Problem-Solving Framework as a Basis for Consultation & Collaboration

Instructor: Della McGuire

Della has been teaching secondary and adult education for over 20 years. She holds a BS in Sociology, MEd in Reading, and is ABD on the MComm in Storytelling.

In this lesson, we will define and look at a problem-solving framework, and discuss how this can help create a foundation on which to base consultation and collaboration for the goal of solving problems.

Everybody Hurts

You could ask a million people if they have ever had a problem of some kind and, most likely, all one million would answer, ''Yes!'' No matter what kind or how big or small, no matter what area of life it might affect or how easily it might be solved, problems are universal to the human experience. Problem-solving skills can reduce the impact of these inevitable situations and help prevent or diffuse a crisis. These skills will also help when collaborating with others in a team or in a group. In addition, your problem-solving skills can benefit others who may need assistance with their own problem-solving efforts.

The Nature of Problems

A problem is an unwanted conflict or barrier that impedes the ability to meet a need. Problems can be logistical and involve structural, infrastructural, planning or transportation situations. Problems can be interpersonal involving interactions with friends, family or associates. Problems can be professional when they deal with workplace situations or business negotiations. Social problems are usually related to major societal institutions or operate on a scale that involves large populations facing the same issue like addiction, racism or religious discrimination. Personal problems are usually internal conflicts a person may face that could be emotional, behavioral, physical or mental.

Whatever manifestation and source a problem may take, using a prescribed framework or process can provide you with some effective strategies to help you work through an individual problem, or in collaboration or consultation with other invested parties.

Identify the Problem

Usually, when there is a problem, we think we know what it is and where it came from. Sometimes, however, a problem is less overt and its nature and source aren't obvious. A problem may seem like it's one thing, but it becomes something else entirely upon deeper analysis. Identifying the problem involves looking at the situation from different angles and perspectives to gain a comprehensive understanding of the cause and nature of the problem.

For example, when a student is struggling to focus in school, it may seem like they have attention or focus problems, when, in fact, there may be issues at home creating a distraction. When trying to identify a problem, it helps to look at the situation holistically and try to analyze all the relevant factors that may represent underlying situations compounding the problem. A disagreement with a supervisor at work might seem at first like insubordination, but upon reflection, maybe it is really a well-intentioned employee hoping to streamline a work process to improve efficiency. What looks at first like an interpersonal problem of clashing personalities could really be a matter of different approaches to solving a problem.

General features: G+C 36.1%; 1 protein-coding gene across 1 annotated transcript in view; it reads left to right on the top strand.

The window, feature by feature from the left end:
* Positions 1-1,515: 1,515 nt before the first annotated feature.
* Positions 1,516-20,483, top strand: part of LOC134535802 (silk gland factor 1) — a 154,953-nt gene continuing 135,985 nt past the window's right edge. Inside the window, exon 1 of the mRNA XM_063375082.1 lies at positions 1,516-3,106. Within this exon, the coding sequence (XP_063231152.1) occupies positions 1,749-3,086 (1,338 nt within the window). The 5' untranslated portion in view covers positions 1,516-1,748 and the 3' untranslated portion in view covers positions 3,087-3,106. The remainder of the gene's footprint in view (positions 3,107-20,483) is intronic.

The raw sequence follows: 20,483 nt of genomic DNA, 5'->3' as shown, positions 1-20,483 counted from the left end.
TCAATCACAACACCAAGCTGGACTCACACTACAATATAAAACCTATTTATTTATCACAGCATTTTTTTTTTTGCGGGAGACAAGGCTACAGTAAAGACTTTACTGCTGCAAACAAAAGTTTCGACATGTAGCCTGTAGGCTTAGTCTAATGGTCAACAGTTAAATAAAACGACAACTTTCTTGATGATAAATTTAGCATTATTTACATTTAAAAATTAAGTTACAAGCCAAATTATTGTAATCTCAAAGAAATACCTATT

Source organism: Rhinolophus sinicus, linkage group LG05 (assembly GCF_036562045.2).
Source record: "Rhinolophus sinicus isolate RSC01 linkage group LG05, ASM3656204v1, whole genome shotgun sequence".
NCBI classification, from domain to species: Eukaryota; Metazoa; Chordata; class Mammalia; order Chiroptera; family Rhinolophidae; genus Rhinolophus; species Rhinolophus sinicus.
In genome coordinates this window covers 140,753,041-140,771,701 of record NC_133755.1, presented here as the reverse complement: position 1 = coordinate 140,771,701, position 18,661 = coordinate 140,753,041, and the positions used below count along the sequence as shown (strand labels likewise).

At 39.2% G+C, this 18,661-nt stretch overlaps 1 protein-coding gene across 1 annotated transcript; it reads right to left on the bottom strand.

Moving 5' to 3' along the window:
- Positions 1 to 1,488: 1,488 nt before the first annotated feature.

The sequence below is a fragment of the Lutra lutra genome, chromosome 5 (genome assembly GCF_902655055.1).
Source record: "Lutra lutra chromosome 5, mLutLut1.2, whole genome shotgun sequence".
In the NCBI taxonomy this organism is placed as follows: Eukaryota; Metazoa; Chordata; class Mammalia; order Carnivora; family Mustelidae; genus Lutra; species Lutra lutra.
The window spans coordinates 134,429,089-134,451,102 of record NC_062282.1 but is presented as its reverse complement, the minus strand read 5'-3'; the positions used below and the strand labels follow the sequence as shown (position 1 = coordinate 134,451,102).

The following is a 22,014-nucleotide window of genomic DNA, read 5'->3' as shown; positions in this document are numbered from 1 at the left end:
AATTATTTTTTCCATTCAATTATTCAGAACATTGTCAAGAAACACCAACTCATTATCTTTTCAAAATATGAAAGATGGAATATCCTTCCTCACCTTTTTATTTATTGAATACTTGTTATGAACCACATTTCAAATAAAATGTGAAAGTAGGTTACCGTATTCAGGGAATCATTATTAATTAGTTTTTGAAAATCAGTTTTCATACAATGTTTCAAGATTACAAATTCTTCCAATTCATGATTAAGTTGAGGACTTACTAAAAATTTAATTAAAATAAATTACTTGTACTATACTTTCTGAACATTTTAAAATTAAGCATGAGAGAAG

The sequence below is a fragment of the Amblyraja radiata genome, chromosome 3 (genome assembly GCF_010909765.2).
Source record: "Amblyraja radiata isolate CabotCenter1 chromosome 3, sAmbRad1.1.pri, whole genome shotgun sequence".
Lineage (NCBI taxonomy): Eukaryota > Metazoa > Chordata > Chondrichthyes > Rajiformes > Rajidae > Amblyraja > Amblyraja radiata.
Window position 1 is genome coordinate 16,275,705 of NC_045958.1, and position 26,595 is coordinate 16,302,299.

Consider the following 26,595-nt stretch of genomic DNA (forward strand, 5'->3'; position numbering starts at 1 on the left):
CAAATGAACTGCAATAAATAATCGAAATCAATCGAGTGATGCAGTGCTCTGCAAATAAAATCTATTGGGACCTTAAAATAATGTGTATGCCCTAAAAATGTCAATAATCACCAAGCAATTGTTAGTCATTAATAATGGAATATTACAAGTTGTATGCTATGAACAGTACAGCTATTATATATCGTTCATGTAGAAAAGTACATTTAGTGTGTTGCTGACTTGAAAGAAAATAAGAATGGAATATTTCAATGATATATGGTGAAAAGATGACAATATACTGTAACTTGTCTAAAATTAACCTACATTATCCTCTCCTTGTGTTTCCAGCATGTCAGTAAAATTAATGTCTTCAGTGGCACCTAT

Articulate the Needs

In this step of the problem-solving framework, invested parties identify and articulate their needs. This may be done individually or collaboratively. One of the most effective strategies for figuring out the needs of each person is to brainstorm a list of anything and everything that comes to mind, without editing or putting in too much thought. Organizing the thoughts can come later, but the important thing is to get it all out of your head and onto paper.

A helpful way to organize a brainstorming list is to make three columns and label them want, will, and won't. The want column is for all those needs that are important. These are your goals and hopes for resolution or the ideal solution. In the will column, list the things that may not be ideal, but you would be willing to compromise. These are negotiable points for reaching a resolution. In the won't column list those things you are not willing or able to do. These are the deal breakers. This kind of want-will-won't list is a great brainstorming tool to identify and articulate the needs of all those involved.

For example, in a real estate purchase, a want-will-won't list might look like this:

  • Want: halfway between work or school
  • Will: commute by public transportation
  • Won't: commute more than 30 minutes

Listing out what you want to do, are willing to do, and are unwilling to do can help to articulate your needs
image of a want, will, wont list

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